Wednesday, 14 December 2011


It would be easy to have a knee-jerk reaction to the Portas review of the future of high streets. I'm no fan of celebrity-based policy development. These issues are complex, there are significant changes in play that are not going to be reversed, some of the remedies that have been bandied about are implausible (to put it mildly), and a number of powerful vested interests are busy grinding axes. However, in this case, her core message is important, and she is helping to get a real problem on the public agenda . It's the specific recommendations that need unpicking.

"I... fundamentally believe that once we invest in and create social capital in the heart of our communities, the economic capital will follow."

Her core idea seems to be that high streets should be developed as an asset to the community, so that economic benefits flow from social benefits, rather than approaching things the other way round. This approach seems right to me, and an insight that deserves widespread support. She offers some creative ideas about how her vision might be achieved. But the report ends with a number of specific recommendations, and here things begin to fall apart a bit. There are 28 in total, and my general feeling is that they could have done with a bit more consideration of how best central government can influence policy at a more local level.

For example, she recommends that local areas should implement free parking schemes, and just use parking revenues to improve parking. Oddly, Portas seems to recognise the wider context. The section covering the issues is even headed "access to town centres" - but then she dives straight into a discussion of parking issues, ignoring the others. And finally concludes that the solution is that parking needs to be insulated from the wider context. This just doesn't make sense to me.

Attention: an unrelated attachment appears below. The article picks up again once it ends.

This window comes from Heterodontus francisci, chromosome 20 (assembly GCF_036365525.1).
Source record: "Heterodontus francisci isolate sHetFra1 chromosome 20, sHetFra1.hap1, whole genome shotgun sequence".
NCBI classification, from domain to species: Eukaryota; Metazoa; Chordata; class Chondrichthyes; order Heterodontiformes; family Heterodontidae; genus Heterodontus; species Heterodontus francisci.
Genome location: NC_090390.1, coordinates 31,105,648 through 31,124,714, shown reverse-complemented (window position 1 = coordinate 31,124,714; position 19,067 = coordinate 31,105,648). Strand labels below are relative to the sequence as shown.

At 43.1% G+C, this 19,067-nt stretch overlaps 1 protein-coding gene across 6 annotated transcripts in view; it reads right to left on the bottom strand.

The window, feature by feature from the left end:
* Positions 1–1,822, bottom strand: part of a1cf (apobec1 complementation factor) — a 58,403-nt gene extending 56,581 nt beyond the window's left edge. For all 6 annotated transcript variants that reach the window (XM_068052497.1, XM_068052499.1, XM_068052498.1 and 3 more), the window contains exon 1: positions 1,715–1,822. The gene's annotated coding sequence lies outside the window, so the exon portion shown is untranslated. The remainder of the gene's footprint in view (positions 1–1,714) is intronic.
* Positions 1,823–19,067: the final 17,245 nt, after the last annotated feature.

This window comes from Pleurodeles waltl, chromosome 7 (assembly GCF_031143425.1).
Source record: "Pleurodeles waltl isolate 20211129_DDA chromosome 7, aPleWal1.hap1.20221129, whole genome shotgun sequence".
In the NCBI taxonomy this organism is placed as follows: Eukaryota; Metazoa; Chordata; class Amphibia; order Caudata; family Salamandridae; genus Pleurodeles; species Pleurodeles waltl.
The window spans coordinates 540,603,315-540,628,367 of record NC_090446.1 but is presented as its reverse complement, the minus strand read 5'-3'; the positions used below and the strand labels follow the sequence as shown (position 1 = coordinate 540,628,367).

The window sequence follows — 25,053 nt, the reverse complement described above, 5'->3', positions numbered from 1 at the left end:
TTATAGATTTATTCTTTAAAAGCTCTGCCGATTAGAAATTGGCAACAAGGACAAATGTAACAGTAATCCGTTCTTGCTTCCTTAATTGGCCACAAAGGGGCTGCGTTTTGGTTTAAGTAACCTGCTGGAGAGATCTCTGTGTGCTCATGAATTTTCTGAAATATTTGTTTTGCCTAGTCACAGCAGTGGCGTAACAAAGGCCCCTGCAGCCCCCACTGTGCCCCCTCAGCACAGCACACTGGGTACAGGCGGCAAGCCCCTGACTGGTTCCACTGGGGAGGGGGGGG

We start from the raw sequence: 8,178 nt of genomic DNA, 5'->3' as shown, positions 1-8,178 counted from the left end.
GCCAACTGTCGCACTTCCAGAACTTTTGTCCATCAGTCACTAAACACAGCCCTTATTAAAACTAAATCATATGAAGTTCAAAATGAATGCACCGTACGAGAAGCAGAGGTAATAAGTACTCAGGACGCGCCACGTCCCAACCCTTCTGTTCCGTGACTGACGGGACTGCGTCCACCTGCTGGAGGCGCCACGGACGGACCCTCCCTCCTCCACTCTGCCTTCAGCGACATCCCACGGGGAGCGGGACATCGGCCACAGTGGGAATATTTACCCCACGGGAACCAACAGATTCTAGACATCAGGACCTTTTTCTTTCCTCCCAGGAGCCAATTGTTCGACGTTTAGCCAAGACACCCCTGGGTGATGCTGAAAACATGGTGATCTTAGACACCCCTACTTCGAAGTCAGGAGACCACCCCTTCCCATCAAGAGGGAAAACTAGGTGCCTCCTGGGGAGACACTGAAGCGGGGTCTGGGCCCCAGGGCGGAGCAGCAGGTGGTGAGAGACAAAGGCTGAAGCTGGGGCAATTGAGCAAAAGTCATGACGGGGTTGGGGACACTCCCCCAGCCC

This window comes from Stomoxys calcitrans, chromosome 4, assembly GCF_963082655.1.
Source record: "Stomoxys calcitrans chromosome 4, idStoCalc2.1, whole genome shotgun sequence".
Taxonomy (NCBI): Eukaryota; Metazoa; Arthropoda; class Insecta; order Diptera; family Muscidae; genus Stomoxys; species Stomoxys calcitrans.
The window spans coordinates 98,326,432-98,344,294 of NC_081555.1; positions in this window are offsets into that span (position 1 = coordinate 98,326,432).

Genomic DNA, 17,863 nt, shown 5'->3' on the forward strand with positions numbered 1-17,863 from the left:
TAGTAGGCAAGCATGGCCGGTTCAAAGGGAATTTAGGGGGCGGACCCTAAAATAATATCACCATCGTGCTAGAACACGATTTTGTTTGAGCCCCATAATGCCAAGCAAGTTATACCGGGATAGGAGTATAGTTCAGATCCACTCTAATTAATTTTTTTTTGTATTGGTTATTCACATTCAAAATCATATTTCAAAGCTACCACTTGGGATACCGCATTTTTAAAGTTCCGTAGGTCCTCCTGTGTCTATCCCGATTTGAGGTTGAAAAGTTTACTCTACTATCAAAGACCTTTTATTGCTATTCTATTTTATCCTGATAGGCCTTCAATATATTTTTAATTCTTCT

• Local authorities either need to generate additional income, or cut services (or both). Any money that doesn't come from parking will have to come from somewhere else. Retailers, and people who park cars have every right to plead that the impact should not fall on them. But everyone else has a right to make the same case. Parking provision costs money, so, in effect, providing free town centre parking is offering a local government subsidy to shoppers and retailers. Nothing wrong with that in principle, but if we push that issue up our ranking of priorities then something else goes down. I'm sure we all like the idea of having a vibrant town centre, but I doubt there is the same level of agreement about what we are prepared to give up to achieve it. Most importantly, resolving those trade-offs is the domain of local democracy, not Whitehall.
  • Secondly, parking is just one aspect of local transport policy. Personally I avoid taking my car into a town centre because I want to avoid congestion - not the cost of parking. Every car that brings someone into the town centre is contributing to congestion, and makes town centre access more difficult for others. Because of where they live, or because of mobility problems, some people can only reach their local shops by car. Depending on the quality of the local road network, level of parking provision, and extent of the public transport network, offering free parking may make things no better, and could make things worse for shoppers and retailers. I'm sure there are examples where free parking would help, but I'm pretty confident that it's no panacea.
  • Thirdly, town centres are not only competing with online, and out of town alternatives. They are also competing with each other. Visitors make a significant contribution to the health of some our most successful  high streets. There is little future in encouraging a race to the bottom between neighbouring towns, based on the price of parking. If she is going to realise her vision, then neighbouring towns should be encouraged to compete on the quality of the experience, not prevented from doing so where her specific choice won't work